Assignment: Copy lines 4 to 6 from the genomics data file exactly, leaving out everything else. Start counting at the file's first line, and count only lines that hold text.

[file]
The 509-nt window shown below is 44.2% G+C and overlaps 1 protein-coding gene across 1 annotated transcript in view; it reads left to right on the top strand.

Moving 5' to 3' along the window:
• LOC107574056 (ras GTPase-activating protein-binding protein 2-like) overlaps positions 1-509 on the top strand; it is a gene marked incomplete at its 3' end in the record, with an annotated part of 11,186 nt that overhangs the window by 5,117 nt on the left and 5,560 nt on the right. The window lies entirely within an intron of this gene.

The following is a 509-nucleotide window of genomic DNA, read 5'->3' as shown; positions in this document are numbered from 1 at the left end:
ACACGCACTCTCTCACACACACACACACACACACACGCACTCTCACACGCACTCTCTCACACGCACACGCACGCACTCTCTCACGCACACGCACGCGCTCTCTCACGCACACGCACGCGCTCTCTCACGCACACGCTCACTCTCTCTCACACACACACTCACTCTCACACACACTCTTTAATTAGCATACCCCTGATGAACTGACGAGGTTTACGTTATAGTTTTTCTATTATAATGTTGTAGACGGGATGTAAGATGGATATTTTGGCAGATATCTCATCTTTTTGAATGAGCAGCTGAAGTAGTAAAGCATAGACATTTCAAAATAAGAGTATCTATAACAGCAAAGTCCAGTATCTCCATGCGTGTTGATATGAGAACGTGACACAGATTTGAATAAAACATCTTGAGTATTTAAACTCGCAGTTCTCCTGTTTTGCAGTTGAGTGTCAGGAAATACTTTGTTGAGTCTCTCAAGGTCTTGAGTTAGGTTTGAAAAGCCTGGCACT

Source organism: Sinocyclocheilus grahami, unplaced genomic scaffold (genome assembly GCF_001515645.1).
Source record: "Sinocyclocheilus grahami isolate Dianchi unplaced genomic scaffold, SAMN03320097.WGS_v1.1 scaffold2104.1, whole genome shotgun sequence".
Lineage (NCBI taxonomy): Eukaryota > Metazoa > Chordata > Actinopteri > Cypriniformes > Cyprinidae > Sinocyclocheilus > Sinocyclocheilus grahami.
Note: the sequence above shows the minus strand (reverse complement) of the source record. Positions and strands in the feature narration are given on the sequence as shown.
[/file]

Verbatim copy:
The following is a 509-nucleotide window of genomic DNA, read 5'->3' as shown; positions in this document are numbered from 1 at the left end:
ACACGCACTCTCTCACACACACACACACACACACACGCACTCTCACACGCACTCTCTCACACGCACACGCACGCACTCTCTCACGCACACGCACGCGCTCTCTCACGCACACGCACGCGCTCTCTCACGCACACGCTCACTCTCTCTCACACACACACTCACTCTCACACACACTCTTTAATTAGCATACCCCTGATGAACTGACGAGGTTTACGTTATAGTTTTTCTATTATAATGTTGTAGACGGGATGTAAGATGGATATTTTGGCAGATATCTCATCTTTTTGAATGAGCAGCTGAAGTAGTAAAGCATAGACATTTCAAAATAAGAGTATCTATAACAGCAAAGTCCAGTATCTCCATGCGTGTTGATATGAGAACGTGACACAGATTTGAATAAAACATCTTGAGTATTTAAACTCGCAGTTCTCCTGTTTTGCAGTTGAGTGTCAGGAAATACTTTGTTGAGTCTCTCAAGGTCTTGAGTTAGGTTTGAAAAGCCTGGCACT

Source organism: Sinocyclocheilus grahami, unplaced genomic scaffold (genome assembly GCF_001515645.1).